- The endorsement of 25.11.2009 that the Policy would be on “sales turnover basis” also mentions that the insurance would be on “sales turnover basis” on the material going out from the two premises of the industry at Silvasa.
- If the exhaustion of the coverage limit was the sole reason for repudiation of the claim, the matter could have been remanded back to the State Commission for the decision on merits. But the fact of the matter is that the nature of the Policy after the endorsement dated 25.11.2009 became such that only the sold material was covered and not the imported material.
Thus, based on the abovementioned observations, the National Commission dismissed the Appeal vide Order dated 15.01.2018.
Aggrieved by the aforementioned Impugned Order of the National Commission, the Appellant filed an Appeal before the Apex Court.
The Supreme Court vide Judgment dated 18.10.2022, observed that “we find that the National Commission mainly rejected the Appeal of the Appellant on the ground that they had converted “from anywhere in India to anywhere in India” Policy into the sales turnover Policy covering transportation of goods only from two locations specified in the endorsement made on 25.11.2009. The repudiation was on the ground of exhaustion of insurance coverage and the State Commission also determined the issue primarily on that ground. Both the National Commission and the State Commission had referred to, in their respective decisions, the nature of the Policy but the State Commission did not come to a specific finding as to whether the goods otherwise remained insured from the JNPT Port to the Appellants’ factory.
It was the finding of the National Commission on the other hand that the Policy was only applicable on supplies made from the two locations at Silvassa. As regards financial limit of the Policy, the Appellants’ stand before the National Commission was that there was available coverage of Rs. 3.89 Crores to accommodate their claim. On this count, the observation of the National Commission was that if exhaustion of the coverage limit was the sole reason for repudiation of the claim, the matter could have been remanded to the State Commission for the decision of the Complaint on merits. In our opinion, that was the course which ought to have been directed by the National Commission because the only ground on which repudiation of the claim was made was lack of financial coverage.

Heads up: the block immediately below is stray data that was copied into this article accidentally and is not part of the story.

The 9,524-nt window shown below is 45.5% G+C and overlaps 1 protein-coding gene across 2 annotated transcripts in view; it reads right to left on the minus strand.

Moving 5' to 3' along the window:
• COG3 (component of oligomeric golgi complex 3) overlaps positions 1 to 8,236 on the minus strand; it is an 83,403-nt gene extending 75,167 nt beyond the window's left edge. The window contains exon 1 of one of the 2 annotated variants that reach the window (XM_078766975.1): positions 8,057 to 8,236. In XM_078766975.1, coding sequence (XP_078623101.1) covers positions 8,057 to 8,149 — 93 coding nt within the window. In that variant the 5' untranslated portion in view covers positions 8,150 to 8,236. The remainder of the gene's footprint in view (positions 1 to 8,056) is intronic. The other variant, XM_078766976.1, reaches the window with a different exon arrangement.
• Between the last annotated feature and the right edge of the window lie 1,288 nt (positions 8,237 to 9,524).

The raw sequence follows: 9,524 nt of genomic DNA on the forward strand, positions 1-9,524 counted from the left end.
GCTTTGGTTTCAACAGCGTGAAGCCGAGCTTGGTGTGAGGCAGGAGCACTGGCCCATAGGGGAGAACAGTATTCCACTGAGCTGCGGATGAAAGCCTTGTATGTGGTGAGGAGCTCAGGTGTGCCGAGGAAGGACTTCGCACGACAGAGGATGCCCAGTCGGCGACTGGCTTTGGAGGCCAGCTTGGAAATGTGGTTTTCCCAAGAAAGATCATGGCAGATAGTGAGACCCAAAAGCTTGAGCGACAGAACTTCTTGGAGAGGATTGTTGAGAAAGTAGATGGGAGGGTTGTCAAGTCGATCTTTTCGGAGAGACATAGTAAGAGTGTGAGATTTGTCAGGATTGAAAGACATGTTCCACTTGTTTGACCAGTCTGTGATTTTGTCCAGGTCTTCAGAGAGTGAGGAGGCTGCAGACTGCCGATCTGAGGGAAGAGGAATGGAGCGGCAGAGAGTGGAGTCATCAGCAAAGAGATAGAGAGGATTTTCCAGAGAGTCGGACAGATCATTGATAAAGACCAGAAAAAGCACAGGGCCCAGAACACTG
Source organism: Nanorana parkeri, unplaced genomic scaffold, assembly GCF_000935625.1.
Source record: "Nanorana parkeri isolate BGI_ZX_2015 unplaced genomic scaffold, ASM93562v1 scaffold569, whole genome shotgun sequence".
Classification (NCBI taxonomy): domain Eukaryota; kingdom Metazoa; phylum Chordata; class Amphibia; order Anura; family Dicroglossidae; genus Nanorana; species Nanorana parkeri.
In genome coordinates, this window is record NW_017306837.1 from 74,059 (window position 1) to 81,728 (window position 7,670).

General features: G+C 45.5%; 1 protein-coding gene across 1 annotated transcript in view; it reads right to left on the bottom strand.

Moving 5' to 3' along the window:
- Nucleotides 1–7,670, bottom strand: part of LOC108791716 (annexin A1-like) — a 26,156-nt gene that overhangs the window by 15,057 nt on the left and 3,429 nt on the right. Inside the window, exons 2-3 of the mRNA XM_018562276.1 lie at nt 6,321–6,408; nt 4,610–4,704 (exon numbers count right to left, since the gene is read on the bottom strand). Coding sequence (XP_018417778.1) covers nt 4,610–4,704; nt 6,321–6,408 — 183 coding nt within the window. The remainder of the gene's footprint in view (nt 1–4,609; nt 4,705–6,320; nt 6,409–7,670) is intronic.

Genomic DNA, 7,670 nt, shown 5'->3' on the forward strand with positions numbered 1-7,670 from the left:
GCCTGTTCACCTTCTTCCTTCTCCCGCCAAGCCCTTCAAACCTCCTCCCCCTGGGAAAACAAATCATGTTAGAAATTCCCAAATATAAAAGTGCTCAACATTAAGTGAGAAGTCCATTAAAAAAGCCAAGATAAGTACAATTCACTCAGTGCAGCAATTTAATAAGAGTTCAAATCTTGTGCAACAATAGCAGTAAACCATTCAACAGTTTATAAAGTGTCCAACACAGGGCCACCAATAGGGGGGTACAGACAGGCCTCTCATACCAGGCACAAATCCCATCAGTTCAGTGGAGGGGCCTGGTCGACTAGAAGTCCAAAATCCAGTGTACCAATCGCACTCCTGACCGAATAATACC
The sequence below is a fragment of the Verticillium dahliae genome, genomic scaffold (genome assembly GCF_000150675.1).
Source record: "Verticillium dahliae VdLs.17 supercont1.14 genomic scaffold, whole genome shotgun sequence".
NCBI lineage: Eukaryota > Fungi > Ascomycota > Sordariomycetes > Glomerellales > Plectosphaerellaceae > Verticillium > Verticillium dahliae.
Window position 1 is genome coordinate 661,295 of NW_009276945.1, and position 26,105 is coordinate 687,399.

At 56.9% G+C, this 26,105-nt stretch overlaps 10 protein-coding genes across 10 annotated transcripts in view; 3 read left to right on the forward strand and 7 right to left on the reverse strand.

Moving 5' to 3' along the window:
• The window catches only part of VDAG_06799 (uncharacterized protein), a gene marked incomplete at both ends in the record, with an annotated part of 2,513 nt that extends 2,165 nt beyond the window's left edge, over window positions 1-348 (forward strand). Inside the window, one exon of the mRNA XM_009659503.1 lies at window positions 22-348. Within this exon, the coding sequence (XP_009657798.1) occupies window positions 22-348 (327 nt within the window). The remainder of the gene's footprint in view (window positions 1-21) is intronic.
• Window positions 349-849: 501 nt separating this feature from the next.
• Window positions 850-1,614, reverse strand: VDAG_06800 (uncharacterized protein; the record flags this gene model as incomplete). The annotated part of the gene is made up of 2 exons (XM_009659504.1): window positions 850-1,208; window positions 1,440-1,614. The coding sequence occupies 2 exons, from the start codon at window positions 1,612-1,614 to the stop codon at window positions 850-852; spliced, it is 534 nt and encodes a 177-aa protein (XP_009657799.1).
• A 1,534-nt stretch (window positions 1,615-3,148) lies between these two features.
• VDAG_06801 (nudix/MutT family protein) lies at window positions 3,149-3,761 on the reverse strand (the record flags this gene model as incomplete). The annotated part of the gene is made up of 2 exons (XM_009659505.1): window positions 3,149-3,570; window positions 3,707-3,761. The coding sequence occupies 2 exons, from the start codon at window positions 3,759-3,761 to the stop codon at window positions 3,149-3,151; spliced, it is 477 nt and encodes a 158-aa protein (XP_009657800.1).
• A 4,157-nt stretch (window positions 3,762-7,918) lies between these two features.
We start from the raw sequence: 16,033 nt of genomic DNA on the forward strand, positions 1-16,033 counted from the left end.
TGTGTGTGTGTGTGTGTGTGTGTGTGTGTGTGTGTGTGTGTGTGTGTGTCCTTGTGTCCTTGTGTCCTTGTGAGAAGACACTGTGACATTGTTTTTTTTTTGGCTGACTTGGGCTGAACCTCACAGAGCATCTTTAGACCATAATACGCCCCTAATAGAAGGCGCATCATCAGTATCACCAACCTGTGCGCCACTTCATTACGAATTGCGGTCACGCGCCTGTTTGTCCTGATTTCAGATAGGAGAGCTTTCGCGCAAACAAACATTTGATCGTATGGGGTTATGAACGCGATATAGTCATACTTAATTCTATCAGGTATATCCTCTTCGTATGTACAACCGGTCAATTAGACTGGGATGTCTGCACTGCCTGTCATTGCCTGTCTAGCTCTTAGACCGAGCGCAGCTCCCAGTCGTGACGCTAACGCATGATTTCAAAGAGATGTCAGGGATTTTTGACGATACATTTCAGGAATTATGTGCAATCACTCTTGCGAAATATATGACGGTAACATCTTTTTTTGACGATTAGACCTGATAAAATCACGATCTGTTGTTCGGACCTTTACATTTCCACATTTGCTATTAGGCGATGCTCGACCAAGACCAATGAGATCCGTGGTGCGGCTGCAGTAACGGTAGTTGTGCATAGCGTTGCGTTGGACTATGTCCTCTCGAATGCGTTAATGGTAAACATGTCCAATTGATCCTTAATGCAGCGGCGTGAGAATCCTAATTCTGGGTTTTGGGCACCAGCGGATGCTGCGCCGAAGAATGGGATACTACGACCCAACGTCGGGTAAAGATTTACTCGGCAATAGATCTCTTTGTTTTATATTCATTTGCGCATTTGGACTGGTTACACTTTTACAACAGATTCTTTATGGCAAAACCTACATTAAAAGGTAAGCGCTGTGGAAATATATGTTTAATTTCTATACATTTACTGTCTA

Thus, following the ratio of the decision of the Coordinate Bench in the case of Saurashtra Chemicals Ltd. v. National Insurance Co. Ltd. [(2019) 19 SCC 70], the National Commission ought not to have gone beyond the grounds of repudiation and into the nature of coverage, which according to the National Commission had effectively changed from “anywhere in India to anywhere in India” to a sales turnover Policy, limiting the Policy coverage of the subject goods from the points of departure at the two locations at Silvassa.
Under these circumstances, we set aside the decisions of the National Commission as also of that State Commission and remand the matter to the State Commission for taking a decision afresh on the claim of the Appellants on the grounds which formed the basis of repudiation and determine as to whether at the material point of time there was sufficient balance to cover the claim on account of declaration made as regards loss suffered by the Appellants.”
Thus, the Apex Court remanded the matter to the State Commission for taking a decision afresh on the claim of the Appellants and to determine as to whether at the material point of time there was sufficient balance to cover the claim on account of declaration made as regards loss suffered by the Appellants.
The Indian Lawyer